Mercy Stackhouse Lovett’s mother was Margery Cutler Stackhouse. Margery’s family was also a member of the Society of Friends’ Middletown Monthly Meeting. Her birth is recorded in the Middletown Minutes as being November 23, 1732. Her parents were Benjamin and Mercy Cutler, so Margery named her daughter Mercy after her mother. Another interesting tidbit gleaned from this birth record is that Mercy’s sister, Elizabeth, was born just nine months later. Margery married Joshua Stackhouse in 1753. They had at least seven children. It is interesting that there are two daughters named Agnes, their oldest and their youngest. This was not unusual, for when a child died early in their life, another child was named that same name.
There is a record of Joshua and Margery “removing” their membership from the Middletown Monthly Meeting to the Buckingham Monthly Meeting. This could indicate that they indeed, had moved to a different property, or it could simply be that the Middletown Monthly Meeting had grown so large, that smaller congregations were started from it. I did find an article that said Buckingham was “set off from Falls in 1720.” A beautiful stone meeting house was built in 1768, which served as a model for many future Quaker meeting houses. The Buckingham Meeting House is still in use each week, having services at 10:30 on Sunday. It is located at 5684 York Road in Lahaska, PA on Route 202 and 263. The building was used as a hospital during the Revolutionary War.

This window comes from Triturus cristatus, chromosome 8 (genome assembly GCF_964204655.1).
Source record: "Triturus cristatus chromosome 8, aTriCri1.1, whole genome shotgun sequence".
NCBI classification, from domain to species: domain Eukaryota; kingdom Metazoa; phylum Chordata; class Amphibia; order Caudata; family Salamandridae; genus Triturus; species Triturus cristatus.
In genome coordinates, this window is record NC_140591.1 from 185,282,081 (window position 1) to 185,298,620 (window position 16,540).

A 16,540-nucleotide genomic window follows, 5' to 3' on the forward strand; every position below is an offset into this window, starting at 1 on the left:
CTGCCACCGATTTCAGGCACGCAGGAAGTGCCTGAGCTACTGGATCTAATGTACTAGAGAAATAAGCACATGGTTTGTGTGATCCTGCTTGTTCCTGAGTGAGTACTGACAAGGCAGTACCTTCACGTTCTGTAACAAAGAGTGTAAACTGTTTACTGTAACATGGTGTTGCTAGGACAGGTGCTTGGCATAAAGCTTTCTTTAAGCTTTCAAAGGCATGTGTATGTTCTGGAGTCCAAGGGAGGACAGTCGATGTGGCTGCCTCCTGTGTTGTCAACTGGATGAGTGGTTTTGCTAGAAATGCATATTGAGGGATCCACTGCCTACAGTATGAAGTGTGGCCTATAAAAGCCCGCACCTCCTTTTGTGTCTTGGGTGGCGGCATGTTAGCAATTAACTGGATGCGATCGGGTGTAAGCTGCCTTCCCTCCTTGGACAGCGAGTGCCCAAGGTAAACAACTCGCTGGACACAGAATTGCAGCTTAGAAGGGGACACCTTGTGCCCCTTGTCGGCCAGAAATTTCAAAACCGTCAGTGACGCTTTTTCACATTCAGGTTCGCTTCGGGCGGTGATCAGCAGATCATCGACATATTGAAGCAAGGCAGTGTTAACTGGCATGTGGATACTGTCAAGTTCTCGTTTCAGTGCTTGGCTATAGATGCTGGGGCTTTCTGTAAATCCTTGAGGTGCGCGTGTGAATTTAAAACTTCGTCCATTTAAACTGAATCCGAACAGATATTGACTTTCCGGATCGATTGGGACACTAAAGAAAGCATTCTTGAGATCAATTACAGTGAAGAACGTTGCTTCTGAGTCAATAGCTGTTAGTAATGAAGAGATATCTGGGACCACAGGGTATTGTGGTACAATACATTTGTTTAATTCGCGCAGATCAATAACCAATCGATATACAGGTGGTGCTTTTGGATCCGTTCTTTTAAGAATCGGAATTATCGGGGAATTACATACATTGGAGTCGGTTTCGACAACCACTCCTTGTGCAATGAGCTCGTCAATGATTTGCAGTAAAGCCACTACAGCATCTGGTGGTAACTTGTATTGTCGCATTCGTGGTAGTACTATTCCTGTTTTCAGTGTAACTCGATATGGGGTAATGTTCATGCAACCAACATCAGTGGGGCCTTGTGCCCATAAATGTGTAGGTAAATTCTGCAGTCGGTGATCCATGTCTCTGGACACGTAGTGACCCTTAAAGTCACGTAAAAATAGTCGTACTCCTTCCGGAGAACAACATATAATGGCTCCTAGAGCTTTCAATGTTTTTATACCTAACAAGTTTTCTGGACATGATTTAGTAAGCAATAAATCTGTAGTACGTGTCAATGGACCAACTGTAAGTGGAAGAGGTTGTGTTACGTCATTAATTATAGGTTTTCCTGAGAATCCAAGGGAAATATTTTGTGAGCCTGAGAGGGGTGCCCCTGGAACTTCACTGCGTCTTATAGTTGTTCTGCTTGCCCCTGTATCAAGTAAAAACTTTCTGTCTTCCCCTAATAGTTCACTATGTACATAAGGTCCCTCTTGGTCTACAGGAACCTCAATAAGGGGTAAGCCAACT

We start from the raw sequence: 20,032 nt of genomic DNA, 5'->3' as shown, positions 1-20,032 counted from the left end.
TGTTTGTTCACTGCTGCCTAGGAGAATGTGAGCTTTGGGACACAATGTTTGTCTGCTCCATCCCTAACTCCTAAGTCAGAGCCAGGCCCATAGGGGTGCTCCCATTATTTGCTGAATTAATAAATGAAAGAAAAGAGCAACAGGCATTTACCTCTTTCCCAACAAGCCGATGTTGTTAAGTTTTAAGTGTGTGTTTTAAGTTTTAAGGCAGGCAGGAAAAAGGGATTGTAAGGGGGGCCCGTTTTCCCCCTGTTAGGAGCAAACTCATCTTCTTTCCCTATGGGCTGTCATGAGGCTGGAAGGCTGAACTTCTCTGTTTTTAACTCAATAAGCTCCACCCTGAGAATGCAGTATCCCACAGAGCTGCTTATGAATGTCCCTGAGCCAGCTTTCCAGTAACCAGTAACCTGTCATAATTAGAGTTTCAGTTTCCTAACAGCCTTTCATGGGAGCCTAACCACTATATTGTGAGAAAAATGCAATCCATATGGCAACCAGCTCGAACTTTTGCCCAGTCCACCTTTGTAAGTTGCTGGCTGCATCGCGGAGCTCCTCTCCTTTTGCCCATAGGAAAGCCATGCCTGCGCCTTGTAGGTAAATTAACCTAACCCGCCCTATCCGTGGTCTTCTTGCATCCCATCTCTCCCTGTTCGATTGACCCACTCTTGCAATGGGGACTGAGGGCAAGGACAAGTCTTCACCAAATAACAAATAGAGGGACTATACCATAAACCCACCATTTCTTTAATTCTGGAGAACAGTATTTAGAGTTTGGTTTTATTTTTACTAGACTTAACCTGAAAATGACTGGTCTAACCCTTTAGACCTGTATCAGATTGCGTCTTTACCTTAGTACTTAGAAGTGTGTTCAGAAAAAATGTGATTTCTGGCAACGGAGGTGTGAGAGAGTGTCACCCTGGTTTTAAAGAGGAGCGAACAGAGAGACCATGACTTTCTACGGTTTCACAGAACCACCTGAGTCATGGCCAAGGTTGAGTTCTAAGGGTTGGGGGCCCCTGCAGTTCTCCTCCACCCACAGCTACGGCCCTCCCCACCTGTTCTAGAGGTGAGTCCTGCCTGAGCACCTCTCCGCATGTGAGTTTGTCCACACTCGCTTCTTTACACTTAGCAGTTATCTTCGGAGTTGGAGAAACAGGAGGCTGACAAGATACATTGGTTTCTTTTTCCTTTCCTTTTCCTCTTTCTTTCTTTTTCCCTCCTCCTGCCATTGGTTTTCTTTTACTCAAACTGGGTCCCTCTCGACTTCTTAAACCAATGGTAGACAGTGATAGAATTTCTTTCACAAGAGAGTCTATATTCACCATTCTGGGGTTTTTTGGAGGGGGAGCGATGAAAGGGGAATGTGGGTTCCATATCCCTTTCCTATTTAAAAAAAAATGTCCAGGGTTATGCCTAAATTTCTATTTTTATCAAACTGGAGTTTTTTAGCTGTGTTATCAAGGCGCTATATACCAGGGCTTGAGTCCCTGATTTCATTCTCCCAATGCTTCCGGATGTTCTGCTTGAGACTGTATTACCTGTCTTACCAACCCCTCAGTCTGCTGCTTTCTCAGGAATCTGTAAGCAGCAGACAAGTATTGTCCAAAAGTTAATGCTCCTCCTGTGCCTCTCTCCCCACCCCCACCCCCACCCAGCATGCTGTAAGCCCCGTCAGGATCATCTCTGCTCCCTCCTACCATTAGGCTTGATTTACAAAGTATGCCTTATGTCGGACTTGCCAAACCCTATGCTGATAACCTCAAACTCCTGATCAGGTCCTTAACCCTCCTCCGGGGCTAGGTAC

Buckingham Meeting House
Location of Society of Friends Meeting Houses in Eastern PA
Benjamin Cutler, Margery’s father, was born in 1709 as recorded in the Middletown Meeting records. He married Mercy Bills in 1731. His parents were John Cutler and Margery Hayhurst.
John and his brother, Edmond, arrived on the ship “Rebecca” in 1685. They came bearing a letter of recommendation from the Quaker meeting in Settle, England. Edmond came with his wife and three children, but John was single and had to be “cleared” as having no marital obligations left back in England. Some researcher believe that John was employed by William Penn in England. In America, he worked as a surveyor, schoolmaster, and coroner. He brought two servants with him, not slaves, but two young men who probably agreed to work for him for a certain period of time in exchange for their passage being paid.
This is a rather difficult family to research because there are so many women named Mercy and Margery, and so many men in the area named John and Benjamin Cutler. I believe it is “our” John Cutler, who was disciplined for following the teachings of the “Keithian Quakers.” The Quakers believed that everyone has an “inner light” leading them to spiritual truth and did not believe in any sacraments, such as baptism, or preaching from the Scripture. A split in Quaker faith was led by a man named George Keith, who taught from the Scriptures, believed in the physical resurrection of Jesus Christ, and led followers in believer’s baptism. The Keithians later became part of the Baptist denomination for the most part. John recanted his Keithian beliefs and was accepted back into the Middletown Monthly Meeting.
Difficult to read, but an apology from John Cutler for following
the Keithian teachings and asking to be reinstated in the
Middletown Monthly Meeting.